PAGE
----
"What was remarkable about it was [that] President Zelenskyy spoke with conviction, with strength and made a very direct ask. ... He did say 'if you can't do a no-fly zone ... I absolutely need aircraft and I need people to stop buying Russian oil,' " Himes said.
The White House said on Saturday that it was working to help Ukraine acquire Soviet-era MiG aircraft, possibly from Poland. The Biden administration has so far been hesitant to halt imports of Russian oil, but the administration is not ruling it out.
1.5 million refugees have now left Ukraine in the last 10 days
More than 1.5 million refugees from Ukraine have crossed into neighboring countries over the span of 10 days, according to Filippo Grandi, the U.N. high commissioner for refugees.
In a tweeton Sunday, Grandi says it's the fastest-growing refugee crisis in Europe since World War II.
According to the U.N. refugee agency, around half of the refugees are in Poland, with Hungary, Moldova and Slovakia being the other top destinations, while others have fled to various other European countries.
Speaking alongside U.S. Secretary of State Antony Blinken on Sunday, Moldovan President Maia Sandu said 250,000 people have crossed the border from Ukraine into Moldova since the start of the war. According to data from the U.N. some 80,000 are still in the country while many have moved on to other countries.
"They cross our border being exhausted, desperate, after long hours of journey escaping from the war," she said. "It is our moral duty to help them out, and we’ll continue fulfilling this mission to our best extent." But she added that Moldova needs "urgent assistance" from other countries to accommodate the influx of refugees in a country of less than 3 million people.
Thousands were detained in anti-war protests across Russia
Russians in dozens of cities across the country have staged anti-war demonstrations, following a call by advisers close to jailed opposition leader Alexei Navalny.
As of Sunday, the independent OVD-Info monitoring group reports over 2,500 were detained across 49 cities, with more than 800 in Moscow and more than 380 in St. Petersburg.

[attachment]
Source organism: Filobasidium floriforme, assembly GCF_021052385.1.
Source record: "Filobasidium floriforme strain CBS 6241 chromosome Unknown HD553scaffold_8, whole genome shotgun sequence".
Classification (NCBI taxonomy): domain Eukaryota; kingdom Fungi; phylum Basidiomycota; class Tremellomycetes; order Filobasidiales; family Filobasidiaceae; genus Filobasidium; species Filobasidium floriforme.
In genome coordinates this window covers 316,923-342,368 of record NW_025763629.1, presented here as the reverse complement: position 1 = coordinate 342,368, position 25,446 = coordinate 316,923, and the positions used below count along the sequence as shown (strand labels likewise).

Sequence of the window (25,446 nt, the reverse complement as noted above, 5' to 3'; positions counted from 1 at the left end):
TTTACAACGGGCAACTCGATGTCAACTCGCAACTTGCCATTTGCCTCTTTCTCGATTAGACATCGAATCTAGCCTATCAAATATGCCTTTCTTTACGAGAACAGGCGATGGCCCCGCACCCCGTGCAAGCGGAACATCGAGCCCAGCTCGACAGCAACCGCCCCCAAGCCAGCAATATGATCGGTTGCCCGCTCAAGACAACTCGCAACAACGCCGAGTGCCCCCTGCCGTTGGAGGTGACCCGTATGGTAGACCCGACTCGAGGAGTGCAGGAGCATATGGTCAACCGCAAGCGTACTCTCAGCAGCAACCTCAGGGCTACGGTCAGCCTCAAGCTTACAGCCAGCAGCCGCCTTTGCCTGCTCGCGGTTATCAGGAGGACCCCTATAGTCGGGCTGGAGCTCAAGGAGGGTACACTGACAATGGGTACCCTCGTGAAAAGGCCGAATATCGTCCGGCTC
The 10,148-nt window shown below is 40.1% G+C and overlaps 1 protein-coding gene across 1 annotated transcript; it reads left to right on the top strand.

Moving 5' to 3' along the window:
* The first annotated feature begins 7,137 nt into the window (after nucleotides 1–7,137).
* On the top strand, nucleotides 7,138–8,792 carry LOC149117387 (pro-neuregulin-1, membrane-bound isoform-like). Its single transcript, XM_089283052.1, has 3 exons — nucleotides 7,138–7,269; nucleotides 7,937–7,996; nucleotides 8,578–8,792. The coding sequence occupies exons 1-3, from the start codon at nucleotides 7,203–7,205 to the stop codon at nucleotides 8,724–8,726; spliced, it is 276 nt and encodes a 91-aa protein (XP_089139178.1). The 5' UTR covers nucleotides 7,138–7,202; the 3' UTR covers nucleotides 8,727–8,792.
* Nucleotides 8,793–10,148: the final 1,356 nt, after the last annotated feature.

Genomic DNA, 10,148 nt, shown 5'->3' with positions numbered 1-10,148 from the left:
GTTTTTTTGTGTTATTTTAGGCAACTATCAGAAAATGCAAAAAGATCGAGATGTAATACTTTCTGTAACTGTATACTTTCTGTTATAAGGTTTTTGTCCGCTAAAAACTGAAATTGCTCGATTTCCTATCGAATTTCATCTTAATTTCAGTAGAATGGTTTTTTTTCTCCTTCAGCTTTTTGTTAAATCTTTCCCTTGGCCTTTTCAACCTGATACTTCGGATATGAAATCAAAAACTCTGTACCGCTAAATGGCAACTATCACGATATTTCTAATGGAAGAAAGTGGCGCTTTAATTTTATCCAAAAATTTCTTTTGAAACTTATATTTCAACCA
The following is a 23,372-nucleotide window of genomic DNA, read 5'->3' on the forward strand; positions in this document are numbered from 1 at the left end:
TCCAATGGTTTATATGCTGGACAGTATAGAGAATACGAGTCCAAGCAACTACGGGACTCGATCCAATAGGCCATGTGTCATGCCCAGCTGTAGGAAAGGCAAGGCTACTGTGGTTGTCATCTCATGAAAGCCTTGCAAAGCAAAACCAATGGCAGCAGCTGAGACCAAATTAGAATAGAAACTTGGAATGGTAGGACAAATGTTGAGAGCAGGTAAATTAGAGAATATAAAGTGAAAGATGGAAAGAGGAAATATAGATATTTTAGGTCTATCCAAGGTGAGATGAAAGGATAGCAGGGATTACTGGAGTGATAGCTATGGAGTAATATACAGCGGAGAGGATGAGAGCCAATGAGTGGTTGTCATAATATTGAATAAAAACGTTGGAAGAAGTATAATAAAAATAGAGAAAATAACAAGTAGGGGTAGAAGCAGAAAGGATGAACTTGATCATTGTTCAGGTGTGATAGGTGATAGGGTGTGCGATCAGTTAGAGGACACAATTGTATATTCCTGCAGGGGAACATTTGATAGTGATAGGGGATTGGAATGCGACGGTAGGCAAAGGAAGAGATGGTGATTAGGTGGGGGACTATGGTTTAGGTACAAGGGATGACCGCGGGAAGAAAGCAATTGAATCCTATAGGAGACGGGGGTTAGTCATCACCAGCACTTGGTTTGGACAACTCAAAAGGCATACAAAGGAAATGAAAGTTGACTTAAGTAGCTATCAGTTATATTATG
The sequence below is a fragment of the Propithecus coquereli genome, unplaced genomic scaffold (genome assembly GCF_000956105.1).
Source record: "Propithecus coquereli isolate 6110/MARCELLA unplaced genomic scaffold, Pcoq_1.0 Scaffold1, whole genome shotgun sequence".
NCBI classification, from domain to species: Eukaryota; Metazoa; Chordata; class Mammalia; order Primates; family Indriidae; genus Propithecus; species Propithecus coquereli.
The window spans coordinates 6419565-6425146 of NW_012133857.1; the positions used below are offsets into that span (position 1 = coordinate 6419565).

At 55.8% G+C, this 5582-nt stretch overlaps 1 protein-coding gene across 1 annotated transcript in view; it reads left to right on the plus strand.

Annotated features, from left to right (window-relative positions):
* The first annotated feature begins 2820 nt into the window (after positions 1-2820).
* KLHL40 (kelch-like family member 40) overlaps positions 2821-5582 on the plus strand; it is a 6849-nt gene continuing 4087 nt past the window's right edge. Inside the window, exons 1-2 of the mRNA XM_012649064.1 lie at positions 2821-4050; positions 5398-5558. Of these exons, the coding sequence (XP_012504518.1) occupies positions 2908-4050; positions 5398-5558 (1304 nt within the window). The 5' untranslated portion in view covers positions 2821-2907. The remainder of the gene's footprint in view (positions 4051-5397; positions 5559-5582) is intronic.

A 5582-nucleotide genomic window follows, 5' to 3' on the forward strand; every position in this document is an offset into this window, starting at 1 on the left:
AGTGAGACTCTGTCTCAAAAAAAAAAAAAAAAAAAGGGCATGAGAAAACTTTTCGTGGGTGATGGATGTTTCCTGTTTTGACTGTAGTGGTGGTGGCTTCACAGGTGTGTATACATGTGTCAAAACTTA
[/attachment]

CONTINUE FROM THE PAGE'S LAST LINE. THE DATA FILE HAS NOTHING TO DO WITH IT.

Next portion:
"The screws are being fully tightened -- essentially we are witnessing military censorship," Maria Kuznetsova, OVD-Info's spokesperson, told Reuters.
Since protests against Russia's invasion of Ukraine began on Feb. 24, nearly 11,000 people have been detained across Russia, according to the group.
Given the number of protests, there was a heavy presence of special police forces patrolling near the Kremlin on Sunday, with Red Square sealed off. A similar scene played out near Palace Square in St. Petersburg — which has seen repeated crowds protest the war.
A cease-fire to evacuate civilians from Mariupol fails for a second day
The National Guard of Ukraine says Sunday's cease-fire was broken and the evacuation plans have been halted after Russian forces opened fire.
It was the second day in a row a cease-fire to allow the evacuation of civilians from the port city of Mariupol has failed.
Civilian evacuations from the city of Mariupol were scheduled to begin at noon local time during a 10 a.m. to 9 p.m. local cease-fire, according to The Associated Press.
Ukrainian Interior Ministry adviser Anton Gerashchenko says the planned evacuations were stalled due to an ongoing assault.
“There can be no ‘green corridors’ because only the sick brain of the Russians decides when to start shooting and at whom,“ Gerashchenko said on Telegram, according to the AP.